I’m deep in the heart of a writing a novel at the moment. Tritium Blaze, book two of The Jupiter Files series (Deuterium Shine, the first book should be out later in the year, then book two sometime next year. Cover image by Philcold | Dreamstime).
I write into the dark, as in, I have no outline (see Dean Wesley Smith’s take on this).
Smith talks about how the sub-conscious, having been exposed to ‘story’ since childhood, knows how story works. If a writer lets the sub-conscious out to play, it knows where the story is going. Even if the conscious mind doesn’t.
It seems, even, that it’s useful to get the conscious mind well out of the way. It can be a know-nothing spoiler. Even a saboteur.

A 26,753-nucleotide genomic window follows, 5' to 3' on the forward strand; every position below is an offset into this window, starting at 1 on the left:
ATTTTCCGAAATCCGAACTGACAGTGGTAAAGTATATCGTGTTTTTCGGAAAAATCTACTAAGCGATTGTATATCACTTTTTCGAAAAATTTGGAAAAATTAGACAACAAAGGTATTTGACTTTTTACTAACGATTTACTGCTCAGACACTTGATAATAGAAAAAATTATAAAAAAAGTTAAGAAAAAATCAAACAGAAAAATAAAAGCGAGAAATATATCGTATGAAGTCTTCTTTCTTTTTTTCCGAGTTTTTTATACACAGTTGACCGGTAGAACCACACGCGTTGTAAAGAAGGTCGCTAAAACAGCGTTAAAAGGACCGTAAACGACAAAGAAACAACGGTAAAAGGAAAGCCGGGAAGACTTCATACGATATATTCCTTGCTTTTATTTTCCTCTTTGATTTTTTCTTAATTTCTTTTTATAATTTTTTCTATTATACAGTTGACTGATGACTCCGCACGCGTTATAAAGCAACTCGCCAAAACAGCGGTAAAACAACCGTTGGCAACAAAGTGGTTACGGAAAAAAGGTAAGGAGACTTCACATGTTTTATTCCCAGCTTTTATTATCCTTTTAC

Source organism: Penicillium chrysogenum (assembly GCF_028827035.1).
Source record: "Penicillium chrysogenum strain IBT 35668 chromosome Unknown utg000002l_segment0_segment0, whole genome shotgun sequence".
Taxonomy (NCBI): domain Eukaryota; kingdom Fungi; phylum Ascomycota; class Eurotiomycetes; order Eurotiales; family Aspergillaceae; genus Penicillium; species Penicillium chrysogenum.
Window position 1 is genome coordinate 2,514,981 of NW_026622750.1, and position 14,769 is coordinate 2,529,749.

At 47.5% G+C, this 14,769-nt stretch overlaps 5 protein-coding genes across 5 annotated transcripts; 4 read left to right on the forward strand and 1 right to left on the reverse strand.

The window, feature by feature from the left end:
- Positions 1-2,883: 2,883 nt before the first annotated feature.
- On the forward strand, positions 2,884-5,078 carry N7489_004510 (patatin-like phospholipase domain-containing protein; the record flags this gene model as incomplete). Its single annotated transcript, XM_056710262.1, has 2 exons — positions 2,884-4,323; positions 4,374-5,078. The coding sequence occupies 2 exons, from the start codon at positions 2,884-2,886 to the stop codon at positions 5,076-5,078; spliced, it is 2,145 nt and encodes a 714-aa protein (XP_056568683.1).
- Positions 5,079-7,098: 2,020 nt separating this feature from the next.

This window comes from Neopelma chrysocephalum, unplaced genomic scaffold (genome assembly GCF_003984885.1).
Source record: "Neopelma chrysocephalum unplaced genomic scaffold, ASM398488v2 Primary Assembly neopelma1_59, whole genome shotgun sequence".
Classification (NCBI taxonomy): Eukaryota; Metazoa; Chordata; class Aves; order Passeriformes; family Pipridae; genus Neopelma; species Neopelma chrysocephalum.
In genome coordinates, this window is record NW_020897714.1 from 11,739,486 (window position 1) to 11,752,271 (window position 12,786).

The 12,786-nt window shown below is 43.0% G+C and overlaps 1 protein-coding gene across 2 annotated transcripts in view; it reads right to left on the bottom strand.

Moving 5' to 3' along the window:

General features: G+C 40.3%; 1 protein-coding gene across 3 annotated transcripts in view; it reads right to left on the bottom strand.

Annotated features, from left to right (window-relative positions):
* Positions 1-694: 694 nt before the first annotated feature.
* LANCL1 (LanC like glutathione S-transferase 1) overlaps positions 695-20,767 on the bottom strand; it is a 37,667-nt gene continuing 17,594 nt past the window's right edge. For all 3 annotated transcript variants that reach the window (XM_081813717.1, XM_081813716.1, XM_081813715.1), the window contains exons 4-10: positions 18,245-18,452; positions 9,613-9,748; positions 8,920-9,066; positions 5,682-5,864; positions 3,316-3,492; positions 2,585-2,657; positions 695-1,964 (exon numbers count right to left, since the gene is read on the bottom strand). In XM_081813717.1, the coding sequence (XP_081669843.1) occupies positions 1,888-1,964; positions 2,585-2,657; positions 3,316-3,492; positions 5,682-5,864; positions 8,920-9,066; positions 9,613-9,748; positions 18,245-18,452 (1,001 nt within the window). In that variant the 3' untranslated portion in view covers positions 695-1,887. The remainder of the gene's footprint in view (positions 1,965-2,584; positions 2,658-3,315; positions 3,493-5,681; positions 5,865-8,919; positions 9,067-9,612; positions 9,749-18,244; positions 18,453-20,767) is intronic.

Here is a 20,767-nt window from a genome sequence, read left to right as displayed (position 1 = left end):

I’ve written into the dark for many years now. Sometimes that means I have to go back in earlier in the story and add something. You know, if a character knows how to fly a jet, but it hasn’t been mentioned yet. A sentence or two in an earlier chapter can do wonders.
Now with this novel I’ve had to smile. Without giving too many spoilers, my character’s spacehip has been in dry-dock getting refurbished from the outset. Now that’s kind of odd, since this is hard science-fiction and my characters need their ship to, you know, do space stuff.
And then, last night, as I’m writing–40,000 words into something that will probably be about 60,000–the reason became apparent and clear and absolutely serving the story.
I am so looking forward to writing the next chapters.
My sub-conscious set it up from the very outset. It’s taken years of training my conscious mind to keep out of the way and last night I really felt like I’d made another little step toward that.